All founders and employees who may have a claim to personal ownership of any intellectual property will typically be required to sign that ownership over to the company and to pledge to the company any future ownership in any new developments.
This approach ensures that the company has complete ownership and control of its products and technology (critical for when the shareholders come to sell the company later), but it also protects the company from later claims from those individuals should there be any disputes about ownership further down the line.
#7 What type of securities will be issued?
Typically, founders in the early stages will hold one class of ordinary shares in their company. Ordinary shares are typically entitled to equal treatment in terms of dividends, voting power and return of capital.
Where investors enter the fray, they will normally demand that their shares entitle them to preferential rights. Different types of preference shares will rank ahead of ordinary shares for dividend income and/or on a sale of the company, for example.
Convertible loan notes
For early-stage companies, investors may insist on an issue of convertible loan notes (or a similar instrument). Convertible loan notes create a debt owed by the company to the loan note holder (a safer way of financing an early-stage company) but with the right for that debt to be converted into equity (i.e. shares) in the company, once the company’s valuation reaches a specific level or a certain trigger event occurs, allowing the investor to participate in gains if the company grows in value.
All manner of other instruments (classes of shares, types of note etc.) are issued to investors, many of which will combine debt-like characteristics to protect investors’ downsides and convertible or equity-like characteristics to participate in any upside.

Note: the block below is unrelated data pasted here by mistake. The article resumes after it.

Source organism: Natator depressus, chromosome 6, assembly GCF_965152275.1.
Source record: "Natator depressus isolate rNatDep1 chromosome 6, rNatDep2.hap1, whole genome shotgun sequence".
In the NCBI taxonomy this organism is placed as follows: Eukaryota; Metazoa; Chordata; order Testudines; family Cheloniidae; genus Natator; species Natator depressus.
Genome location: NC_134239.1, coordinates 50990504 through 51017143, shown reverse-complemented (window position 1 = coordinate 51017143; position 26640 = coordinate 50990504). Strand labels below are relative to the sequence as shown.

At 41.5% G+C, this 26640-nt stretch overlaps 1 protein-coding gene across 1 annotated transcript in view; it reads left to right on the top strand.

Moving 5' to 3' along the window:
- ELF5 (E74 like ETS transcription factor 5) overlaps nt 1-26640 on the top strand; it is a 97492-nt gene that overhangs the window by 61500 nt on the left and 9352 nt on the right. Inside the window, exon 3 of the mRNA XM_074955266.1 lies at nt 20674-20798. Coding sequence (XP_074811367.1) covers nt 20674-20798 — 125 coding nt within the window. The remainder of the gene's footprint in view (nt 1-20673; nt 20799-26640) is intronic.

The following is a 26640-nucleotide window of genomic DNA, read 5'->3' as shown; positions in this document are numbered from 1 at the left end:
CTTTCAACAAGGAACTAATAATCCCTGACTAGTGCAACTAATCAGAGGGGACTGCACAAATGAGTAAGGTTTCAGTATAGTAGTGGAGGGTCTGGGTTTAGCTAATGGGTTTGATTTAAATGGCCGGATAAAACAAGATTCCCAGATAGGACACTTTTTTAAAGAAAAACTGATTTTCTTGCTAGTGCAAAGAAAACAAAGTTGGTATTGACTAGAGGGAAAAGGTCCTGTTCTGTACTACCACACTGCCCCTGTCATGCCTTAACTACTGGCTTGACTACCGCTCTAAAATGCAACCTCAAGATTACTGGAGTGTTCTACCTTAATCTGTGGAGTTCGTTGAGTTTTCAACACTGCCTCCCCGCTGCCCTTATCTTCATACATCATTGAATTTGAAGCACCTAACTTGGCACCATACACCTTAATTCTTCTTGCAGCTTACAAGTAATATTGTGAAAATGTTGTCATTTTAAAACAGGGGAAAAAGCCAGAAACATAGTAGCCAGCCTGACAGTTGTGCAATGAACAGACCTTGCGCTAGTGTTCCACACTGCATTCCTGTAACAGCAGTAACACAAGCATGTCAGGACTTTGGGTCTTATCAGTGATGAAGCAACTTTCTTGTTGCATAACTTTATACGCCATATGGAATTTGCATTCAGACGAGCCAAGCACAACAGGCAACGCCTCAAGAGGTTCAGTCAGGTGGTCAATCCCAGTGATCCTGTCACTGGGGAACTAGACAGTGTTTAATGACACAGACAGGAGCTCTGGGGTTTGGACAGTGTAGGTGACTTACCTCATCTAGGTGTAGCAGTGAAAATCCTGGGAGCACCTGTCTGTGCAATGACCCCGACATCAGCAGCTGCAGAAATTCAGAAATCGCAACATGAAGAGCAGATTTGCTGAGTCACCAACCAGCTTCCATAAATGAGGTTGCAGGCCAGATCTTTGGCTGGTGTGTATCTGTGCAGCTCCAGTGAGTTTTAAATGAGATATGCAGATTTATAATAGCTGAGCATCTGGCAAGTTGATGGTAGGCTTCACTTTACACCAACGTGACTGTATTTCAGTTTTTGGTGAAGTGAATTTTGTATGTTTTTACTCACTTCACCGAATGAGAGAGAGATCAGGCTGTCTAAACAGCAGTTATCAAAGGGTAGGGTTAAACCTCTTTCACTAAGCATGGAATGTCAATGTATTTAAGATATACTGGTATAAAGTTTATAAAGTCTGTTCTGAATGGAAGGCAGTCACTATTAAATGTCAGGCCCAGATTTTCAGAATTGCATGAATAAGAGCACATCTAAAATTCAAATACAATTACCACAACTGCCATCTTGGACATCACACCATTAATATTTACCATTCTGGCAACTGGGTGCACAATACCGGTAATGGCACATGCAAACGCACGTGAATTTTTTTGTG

Further details of the different types of shares and their related rights are set out in the full version of this article.
#8 What other controls will investors expect?
Rights attaching to classes of shares are typically set out in the company’s articles of association, but further rights will often be granted to investors under the investment agreement.
Typically, investors will want a veto over any important decisions that directors make relating to the business. For example, investors will normally need to sign off on activities like agreeing to acquire another business or selling any part of the company.
Investors will also typically want to appoint a board member or observer (an investor director) to participate in the company’s board meetings, to receive the papers circulated to board directors and to wield a veto power over certain day-to-day business actions decided at board level, such as incurring capital expenditures or indebtedness over certain thresholds.
Further details of the types of controls investors will normally expect are set out in the full version of this article.
#9 How to coordinate multiple investors
Multiple investors may be planning to participate in an investment round. If so, it will be helpful to appoint a lead investor to represent all the investors as lead negotiator, saving the founders and their lawyers from carrying out multiple negotiations with different investors.
It is also sensible to request a lead investor to coordinate investor consents throughout the lifetime of the investment agreement, again to save the board having to go out to every investor to seek consent for important decisions.
#10 Will you create a share option scheme for your employees?